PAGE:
WIPO Arbitration and Mediation Center
ADMINISTRATIVE PANEL DECISION
Telstra Corporation Limited v. Liu Chenghui
Case No. D2016-2018
1. The Parties
The Complainant is Telstra Corporation Limited of Melbourne, Victoria, Australia, represented by Crowell & Moring, LLP, Belgium.
The Respondent is Liu Chenghui of Shanghai, China.
2. The Domain Name and Registrar
The disputed domain name <telstra.site> is registered with Alibaba Cloud Computing Ltd. d/b/a HiChina (the "Registrar").
3. Procedural History
The Complaint was filed in English with the WIPO Arbitration and Mediation Center (the "Center") on October 4, 2016. On October 5, 2016, the Center transmitted by email to the Registrar a request for registrar verification in connection with the disputed domain name. On October 8, 2016, the Registrar transmitted by email to the Center its verification response confirming that the Respondent is listed as the registrant and providing the contact details. On October 12, 2016, the Center transmitted an email to the Parties in English and Chinese regarding the language of the proceeding. The Complainant confirmed its request that English be the language of the proceeding on October 12, 2016. The Respondent did not comment on the language of the proceeding by the specified due date.
The Center verified that the Complaint satisfied the formal requirements of the Uniform Domain Name Dispute Resolution Policy (the "Policy" or "UDRP"), the Rules for Uniform Domain Name Dispute Resolution Policy (the "Rules"), and the WIPO Supplemental Rules for Uniform Domain Name Dispute Resolution Policy (the "Supplemental Rules").
In accordance with the Rules, paragraphs 2 and 4, the Center formally notified the Respondent of the Complaint in English and Chinese, and the proceedings commenced on October 19, 2016. In accordance with the Rules, paragraph 5, the due date for Response was November 8, 2016. The Respondent did not submit any response. Accordingly, the Center notified the Respondent's default on November 9, 2016.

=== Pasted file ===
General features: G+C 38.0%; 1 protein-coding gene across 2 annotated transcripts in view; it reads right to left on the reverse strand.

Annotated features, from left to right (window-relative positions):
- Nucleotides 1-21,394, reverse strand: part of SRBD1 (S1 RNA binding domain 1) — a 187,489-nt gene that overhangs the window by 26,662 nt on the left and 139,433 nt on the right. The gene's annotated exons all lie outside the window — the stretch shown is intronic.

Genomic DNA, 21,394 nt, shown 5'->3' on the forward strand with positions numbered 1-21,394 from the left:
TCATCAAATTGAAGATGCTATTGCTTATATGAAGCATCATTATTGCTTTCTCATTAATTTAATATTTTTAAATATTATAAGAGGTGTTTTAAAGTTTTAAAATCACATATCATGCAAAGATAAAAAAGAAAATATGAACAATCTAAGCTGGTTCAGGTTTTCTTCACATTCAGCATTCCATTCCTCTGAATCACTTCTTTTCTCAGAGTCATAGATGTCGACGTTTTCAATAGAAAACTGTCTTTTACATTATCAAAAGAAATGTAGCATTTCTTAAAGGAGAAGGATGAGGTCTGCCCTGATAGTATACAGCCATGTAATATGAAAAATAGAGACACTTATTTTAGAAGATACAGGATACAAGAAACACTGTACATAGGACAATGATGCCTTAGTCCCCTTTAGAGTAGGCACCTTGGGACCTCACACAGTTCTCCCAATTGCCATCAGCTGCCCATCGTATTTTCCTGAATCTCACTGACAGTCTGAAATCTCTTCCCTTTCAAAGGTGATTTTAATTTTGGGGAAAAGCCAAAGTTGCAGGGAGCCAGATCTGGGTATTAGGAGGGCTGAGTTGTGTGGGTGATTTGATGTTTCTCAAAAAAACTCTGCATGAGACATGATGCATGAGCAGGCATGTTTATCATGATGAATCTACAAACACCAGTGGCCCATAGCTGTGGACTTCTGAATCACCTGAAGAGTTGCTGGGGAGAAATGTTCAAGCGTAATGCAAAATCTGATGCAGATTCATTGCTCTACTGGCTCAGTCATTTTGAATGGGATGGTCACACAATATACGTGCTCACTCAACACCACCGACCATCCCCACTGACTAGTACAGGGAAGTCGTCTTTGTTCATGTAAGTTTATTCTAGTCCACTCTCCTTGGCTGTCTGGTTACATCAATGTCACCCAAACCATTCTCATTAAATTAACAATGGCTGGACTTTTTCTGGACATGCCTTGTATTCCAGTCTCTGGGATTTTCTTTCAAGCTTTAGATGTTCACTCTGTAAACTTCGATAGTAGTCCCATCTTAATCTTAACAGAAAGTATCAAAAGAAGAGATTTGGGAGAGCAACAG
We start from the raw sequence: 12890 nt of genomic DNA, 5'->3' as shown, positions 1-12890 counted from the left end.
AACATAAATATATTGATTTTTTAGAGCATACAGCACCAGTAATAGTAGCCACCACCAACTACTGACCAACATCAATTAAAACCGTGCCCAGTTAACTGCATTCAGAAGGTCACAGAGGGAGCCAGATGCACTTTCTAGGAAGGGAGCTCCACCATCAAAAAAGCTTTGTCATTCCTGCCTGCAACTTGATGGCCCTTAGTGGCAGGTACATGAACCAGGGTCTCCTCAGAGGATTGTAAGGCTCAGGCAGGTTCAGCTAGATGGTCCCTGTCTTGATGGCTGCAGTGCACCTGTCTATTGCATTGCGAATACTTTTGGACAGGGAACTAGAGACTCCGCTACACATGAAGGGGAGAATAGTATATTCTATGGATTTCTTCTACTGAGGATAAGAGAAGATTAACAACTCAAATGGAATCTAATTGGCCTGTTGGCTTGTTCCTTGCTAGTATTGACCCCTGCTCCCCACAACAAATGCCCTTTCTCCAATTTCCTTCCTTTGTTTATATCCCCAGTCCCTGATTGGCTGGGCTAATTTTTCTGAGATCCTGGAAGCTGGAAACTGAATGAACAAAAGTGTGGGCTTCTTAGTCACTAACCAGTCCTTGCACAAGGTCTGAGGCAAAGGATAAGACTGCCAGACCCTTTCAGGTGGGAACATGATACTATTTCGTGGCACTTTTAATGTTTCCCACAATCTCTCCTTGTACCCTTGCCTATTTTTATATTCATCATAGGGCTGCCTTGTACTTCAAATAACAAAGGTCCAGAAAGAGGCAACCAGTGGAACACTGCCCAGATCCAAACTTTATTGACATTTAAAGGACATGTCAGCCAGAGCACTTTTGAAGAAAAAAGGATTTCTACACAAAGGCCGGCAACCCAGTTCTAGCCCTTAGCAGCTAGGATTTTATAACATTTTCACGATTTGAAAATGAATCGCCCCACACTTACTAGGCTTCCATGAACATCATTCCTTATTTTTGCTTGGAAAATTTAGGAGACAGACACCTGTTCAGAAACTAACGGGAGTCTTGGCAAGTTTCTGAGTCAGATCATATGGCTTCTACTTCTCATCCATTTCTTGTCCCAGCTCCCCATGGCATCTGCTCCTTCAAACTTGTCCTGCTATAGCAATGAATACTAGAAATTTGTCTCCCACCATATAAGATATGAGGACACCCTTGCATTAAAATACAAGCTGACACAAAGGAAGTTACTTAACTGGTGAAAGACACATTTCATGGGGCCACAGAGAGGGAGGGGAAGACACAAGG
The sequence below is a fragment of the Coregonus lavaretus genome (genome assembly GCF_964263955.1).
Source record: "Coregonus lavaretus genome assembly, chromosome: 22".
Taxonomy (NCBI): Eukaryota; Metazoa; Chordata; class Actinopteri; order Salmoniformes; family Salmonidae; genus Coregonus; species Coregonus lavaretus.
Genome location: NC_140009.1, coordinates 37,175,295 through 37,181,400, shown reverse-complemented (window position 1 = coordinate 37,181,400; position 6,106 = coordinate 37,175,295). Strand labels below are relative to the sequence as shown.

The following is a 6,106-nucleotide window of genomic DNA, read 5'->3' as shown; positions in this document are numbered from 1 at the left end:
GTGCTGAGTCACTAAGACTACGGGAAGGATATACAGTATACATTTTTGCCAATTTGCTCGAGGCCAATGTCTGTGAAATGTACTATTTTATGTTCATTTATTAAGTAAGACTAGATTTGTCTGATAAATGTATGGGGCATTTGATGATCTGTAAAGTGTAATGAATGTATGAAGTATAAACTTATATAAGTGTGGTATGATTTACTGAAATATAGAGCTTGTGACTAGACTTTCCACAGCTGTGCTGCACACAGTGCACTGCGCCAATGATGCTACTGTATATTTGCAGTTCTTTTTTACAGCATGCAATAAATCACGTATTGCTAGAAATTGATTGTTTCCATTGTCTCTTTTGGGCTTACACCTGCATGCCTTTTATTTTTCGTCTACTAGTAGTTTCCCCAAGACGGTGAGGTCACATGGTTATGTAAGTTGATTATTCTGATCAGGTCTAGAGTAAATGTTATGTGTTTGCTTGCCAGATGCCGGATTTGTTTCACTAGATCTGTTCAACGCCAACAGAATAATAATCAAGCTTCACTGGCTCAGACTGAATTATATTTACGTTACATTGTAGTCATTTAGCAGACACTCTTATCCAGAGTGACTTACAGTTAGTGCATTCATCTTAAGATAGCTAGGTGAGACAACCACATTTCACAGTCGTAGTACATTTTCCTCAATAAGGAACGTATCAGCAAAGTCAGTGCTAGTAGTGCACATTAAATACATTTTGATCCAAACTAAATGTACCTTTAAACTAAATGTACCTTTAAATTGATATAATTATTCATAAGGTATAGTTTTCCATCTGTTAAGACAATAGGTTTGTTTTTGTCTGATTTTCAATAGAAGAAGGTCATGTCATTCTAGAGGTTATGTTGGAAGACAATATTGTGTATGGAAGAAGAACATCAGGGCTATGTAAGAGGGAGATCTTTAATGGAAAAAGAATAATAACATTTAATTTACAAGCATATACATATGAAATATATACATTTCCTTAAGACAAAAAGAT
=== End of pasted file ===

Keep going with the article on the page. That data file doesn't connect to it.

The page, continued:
The Center appointed Francine Tan as the sole panelist in this matter on November 14, 2016. The Panel finds that it was properly constituted. The Panel has submitted the Statement of Acceptance and Declaration of Impartiality and Independence, as required by the Center to ensure compliance with the Rules, paragraph 7.
4. Factual Background
The Complainant is a leading telecommunications and technology company offering a wide range of services globally, with a focus on the Asia-Pacific region. It is Australia's leading provider of mobile phones, mobile devices, broadband Internet and home phones. The Complainant's employee count across the world stands at about 3,000. In China, the Complainant has been active since 1989, employing more than 150 people and providing Internet access in nine provinces.
The Complainant owns the TELSTRA word mark. The mark is registered in, inter alia, Australia under Registration No. 579922 (registration date: June 5, 1992); by way of an International Registration (No. 1176338; registration date: February 1, 2013); and in the European Union (Registration No. 000194845; registration date: April 23, 1999). The Complainant has used its TELSTRA mark since June 5, 1992.
The Complainant's domain name registrations include <telstra.com> and <telstra.com.au>.
The disputed domain name was registered on March 24, 2016. It does not resolve to any active website.
5. Parties' Contentions
1. The Complainant states its TELSTRA trade mark is well known all over the world. The TELSTRA mark is rated as one of the top 100 telecommunications provider brands. The disputed domain name incorporates the Complainant's TELSTRA trade mark in its entirety. It is well established that the addition of generic Top-Level Domains ("gTLDs") can be disregarded when comparing the similarity between a domain name and a trade mark. Hence, the disputed domain name is identical to the Complainant's trade mark.
2. The Respondent has no rights or legitimate interests in respect of the disputed domain name. The Respondent is not commonly known by the disputed domain name; its name per the WhoIs records is "liu chenghui". The Respondent has not acquired trade mark or service mark rights and the Respondent's use and registration of the disputed domain name was not authorized by the Complainant. Further, no actual or contemplated bona fide or legitimate use of the disputed domain name can be claimed by the Respondent.